Saturday, July 31, 2021

Post 19: The Reality of Deferred Maintenance

Ooh, spare your heart

Everything put together

Sooner or later falls apart

When Paul Simon wrote those lyrics, I’m pretty sure he was talking about the complicated lives that we build and the false facades that we project for others.  But it applies just as well to the physical things that we build including cities and buildings.  And we all know that the things that we build eventually fall apart, but we often pretend as if they will last forever.

On June 24th, a 12-story beachfront condominium tower in Surfside, Florida, partially collapsed killing 98 people.  It is too early to know the exact cause, but it appears as though there had been some long-term degradation of concrete structural supports which probably was a major contributing factor, if not the primary cause.  Worrisome cracks had been identified by an engineering inspection at least 3 years ago, and yet no corrective action had been taken.

Source:  Chandan Khanna; AFP/Getty Images

This tragic event made me think about the issue of deferred maintenance -- by which I mean maintenance actions that are generally acknowledged as needed but which don’t get done for one reason or another.  In almost every case, there is some intent to do the required work eventually, just not when it was originally thought to be needed.  The condo association board was aware that there were potential structural issues, but they probably didn’t grasp the potential severity of the problem and they were undoubtedly operating with budgetary constraints.  Again, there have been no conclusions drawn about whether deferred maintenance was a contributing factor, but I would be stunned if that is not the case.

Although the Surfside condo collapse motivated me to write this post, it is just the latest example in a long string of similar failures linked at least partially to maintenance needs that were missed or ignored for too long.  The damage to the New Orleans area caused by Hurricane Katrina was far worse than it should have been due to numerous failures in the levee system designed to protect the city.  The levees failed in ways that had been predicted by studies in 2000 and 2004 that modeled the effects of a large hurricane, and yet no significant changes were made by the patchwork system of governmental agencies tasked with maintaining and improving the levee system. [1]

The New York City subway system is literally crumbling due to an enormous backlog of maintenance projects.  Some replacement parts have to be made by hand when they fail because they haven’t been manufactured for years.  An article by the New York Times Magazine estimated the cost of correcting all of the problems at over $100 billion.

Several of the recent wildfires in California, including the one that destroyed the town of Paradise, were caused by failures of PG&E’s electrical system infrastructure.  An article by the Wall Street Journal concluded that “PG&E Corp. knew for years that hundreds of miles of high-voltage power lines could fail and spark fires, yet it repeatedly failed to perform the necessary upgrades.” [2]

My home town of Kansas City, Missouri, has operated its sewer system under a consent decree with the Environmental Protection Agency since 2010 due to decades of deferred maintenance that led to repeated releases of untreated sewage.  Although this type of maintenance problem is rarely viewed by the public as being catastrophic in the same way as the Surfside condo collapse, its impact is still substantial despite being harder to quantify and much less graphic.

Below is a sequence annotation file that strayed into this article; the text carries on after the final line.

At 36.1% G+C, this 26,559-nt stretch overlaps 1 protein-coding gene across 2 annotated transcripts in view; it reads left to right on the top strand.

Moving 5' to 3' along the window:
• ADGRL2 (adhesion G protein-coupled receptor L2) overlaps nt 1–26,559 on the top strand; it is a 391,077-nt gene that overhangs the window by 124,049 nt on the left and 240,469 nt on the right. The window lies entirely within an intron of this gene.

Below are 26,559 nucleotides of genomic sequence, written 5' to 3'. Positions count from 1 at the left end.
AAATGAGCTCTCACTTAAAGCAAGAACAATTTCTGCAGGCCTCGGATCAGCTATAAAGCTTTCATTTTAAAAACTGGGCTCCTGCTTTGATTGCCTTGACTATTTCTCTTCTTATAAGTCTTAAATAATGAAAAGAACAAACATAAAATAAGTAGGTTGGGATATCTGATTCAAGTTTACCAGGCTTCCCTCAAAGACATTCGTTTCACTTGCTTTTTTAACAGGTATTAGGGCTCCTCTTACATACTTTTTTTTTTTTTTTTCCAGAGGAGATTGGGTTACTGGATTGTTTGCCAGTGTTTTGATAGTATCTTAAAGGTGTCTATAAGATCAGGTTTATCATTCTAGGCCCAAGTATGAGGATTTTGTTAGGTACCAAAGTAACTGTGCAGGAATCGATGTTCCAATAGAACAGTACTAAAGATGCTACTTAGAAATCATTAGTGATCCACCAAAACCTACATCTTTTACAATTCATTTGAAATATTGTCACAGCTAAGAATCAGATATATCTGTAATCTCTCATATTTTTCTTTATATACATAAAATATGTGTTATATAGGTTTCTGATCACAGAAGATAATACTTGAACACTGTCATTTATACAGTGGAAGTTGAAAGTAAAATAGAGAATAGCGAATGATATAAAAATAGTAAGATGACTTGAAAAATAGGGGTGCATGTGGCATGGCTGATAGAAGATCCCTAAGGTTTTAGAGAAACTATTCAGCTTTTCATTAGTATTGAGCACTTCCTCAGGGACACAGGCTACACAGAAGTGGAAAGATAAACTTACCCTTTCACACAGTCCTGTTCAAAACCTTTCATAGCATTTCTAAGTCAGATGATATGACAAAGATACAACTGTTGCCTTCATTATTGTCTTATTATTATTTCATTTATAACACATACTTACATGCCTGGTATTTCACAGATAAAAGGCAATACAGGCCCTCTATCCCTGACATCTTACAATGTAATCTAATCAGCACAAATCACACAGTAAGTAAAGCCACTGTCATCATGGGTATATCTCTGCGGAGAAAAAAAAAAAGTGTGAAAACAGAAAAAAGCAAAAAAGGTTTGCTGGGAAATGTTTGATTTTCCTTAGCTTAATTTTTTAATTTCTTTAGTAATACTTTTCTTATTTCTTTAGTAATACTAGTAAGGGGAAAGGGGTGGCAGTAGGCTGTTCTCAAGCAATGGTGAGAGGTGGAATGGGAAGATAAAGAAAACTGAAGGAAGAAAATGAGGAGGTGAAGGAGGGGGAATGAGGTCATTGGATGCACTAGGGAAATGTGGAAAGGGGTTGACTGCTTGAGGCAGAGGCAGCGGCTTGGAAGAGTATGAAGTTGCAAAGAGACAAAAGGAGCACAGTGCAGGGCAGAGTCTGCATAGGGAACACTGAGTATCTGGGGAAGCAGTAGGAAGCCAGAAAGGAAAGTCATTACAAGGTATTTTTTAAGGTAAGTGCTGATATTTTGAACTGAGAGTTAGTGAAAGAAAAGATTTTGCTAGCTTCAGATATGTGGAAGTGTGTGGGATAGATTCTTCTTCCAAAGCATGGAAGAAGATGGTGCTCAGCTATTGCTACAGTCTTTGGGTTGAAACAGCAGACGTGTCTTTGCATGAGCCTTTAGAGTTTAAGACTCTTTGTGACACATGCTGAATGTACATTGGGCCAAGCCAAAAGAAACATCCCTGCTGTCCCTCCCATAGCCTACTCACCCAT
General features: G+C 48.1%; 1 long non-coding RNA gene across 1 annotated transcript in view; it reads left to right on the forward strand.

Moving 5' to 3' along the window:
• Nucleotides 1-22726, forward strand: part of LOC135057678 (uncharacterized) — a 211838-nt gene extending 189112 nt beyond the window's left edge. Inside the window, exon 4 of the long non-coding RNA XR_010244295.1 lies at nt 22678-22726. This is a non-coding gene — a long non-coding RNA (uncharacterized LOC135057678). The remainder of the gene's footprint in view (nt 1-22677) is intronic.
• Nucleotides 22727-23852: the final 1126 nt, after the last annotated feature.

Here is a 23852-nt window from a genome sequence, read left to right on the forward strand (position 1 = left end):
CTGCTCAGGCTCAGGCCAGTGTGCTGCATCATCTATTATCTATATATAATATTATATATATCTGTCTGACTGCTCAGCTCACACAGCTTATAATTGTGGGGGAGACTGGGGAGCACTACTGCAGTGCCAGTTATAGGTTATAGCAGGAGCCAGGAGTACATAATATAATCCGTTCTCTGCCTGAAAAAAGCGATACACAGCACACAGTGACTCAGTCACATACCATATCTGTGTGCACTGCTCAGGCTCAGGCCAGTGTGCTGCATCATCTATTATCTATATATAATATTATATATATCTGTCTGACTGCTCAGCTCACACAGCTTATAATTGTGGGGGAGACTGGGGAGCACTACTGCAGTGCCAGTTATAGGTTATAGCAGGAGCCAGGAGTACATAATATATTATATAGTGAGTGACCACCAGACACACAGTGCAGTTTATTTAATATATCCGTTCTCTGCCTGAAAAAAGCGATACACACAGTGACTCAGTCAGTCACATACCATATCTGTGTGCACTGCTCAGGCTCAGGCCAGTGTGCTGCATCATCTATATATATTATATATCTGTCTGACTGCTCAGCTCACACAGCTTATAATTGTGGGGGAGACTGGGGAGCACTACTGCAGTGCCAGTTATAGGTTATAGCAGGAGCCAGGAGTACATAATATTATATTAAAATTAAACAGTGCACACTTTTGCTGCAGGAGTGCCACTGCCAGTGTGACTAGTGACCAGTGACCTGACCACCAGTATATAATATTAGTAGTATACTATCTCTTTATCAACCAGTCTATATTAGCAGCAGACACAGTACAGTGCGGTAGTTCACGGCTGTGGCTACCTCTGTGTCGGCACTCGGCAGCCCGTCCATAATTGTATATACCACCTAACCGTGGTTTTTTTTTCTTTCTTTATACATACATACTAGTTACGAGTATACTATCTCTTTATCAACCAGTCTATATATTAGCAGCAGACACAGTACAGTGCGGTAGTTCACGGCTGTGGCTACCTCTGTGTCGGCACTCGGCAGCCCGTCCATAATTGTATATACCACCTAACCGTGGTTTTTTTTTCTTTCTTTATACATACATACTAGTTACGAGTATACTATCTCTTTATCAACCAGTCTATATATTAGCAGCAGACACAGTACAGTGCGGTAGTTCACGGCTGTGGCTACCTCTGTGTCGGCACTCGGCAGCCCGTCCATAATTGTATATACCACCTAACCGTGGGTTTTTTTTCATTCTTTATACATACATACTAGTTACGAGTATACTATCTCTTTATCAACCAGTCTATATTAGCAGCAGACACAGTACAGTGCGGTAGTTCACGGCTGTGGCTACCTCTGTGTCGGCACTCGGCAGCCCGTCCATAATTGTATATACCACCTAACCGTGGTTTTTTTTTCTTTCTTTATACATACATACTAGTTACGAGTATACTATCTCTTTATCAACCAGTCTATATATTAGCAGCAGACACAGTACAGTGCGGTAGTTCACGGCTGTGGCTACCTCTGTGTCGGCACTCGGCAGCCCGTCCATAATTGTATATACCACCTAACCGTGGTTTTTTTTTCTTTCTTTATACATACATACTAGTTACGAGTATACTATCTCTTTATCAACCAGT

Sadly, the examples listed above are not the exception.  Virtually every governmental agency that has responsibility for infrastructure maintenance has this same problem to one degree or another.  In fact, I would wager that the majority of such governmental agencies have a backlog of maintenance needs that exceeds their annual maintenance budget several times over.  Many such infrastructure needs have the potential to be catastrophic -- bridges, dams, high-rise structures, for example -- but the impact of even the more mundane items such as streets, water lines, electrical and gas networks can have a big impact on the quality of life for area residents.

How bad is it?

The answer to this question is probably “Better than you think” and “Worse than you think” all at the same time.  Major structures are over-designed with a significant safety factor built into their construction.  Estimates of “useful life” are typically on the conservative side and the schedules for recommended maintenance tend toward the “in a perfect world” scenario.  So when engineers come up with numbers about how far behind we are in maintaining our infrastructure and the billions of dollars it will take to get caught up, it is fine to be somewhat skeptical and to avoid “the sky is falling” types of hysteria.

In addition, many pieces of infrastructure or equipment can function just fine even if the ideal maintenance schedules are not followed.  Yes, we know we should get our car serviced every 5,000 miles, but it will probably be fine if we go 8,000 or even 10,000 miles on occasion.  The fact is that many things work acceptably well even if their condition is less than optimal.  My neighborhood, for example, has numerous street sections that have been repeatedly patched and the gutters are cracked or crumbling, but traffic moves just fine.  We may complain about the condition of the streets but it doesn’t significantly impede our daily tasks.

Furthermore, it isn’t always a bad thing when something fails.  Sure it is temporarily annoying, but it provides an opportunity to upgrade or replace the failed thing with something better.  There is an old real estate adage that goes something like “we aren’t over-built, we are under-demolished.”  Cities need to be re-invented and re-created from time to time, although letting things fail due to neglect is a pretty random and inefficient method of deciding what should be re-created.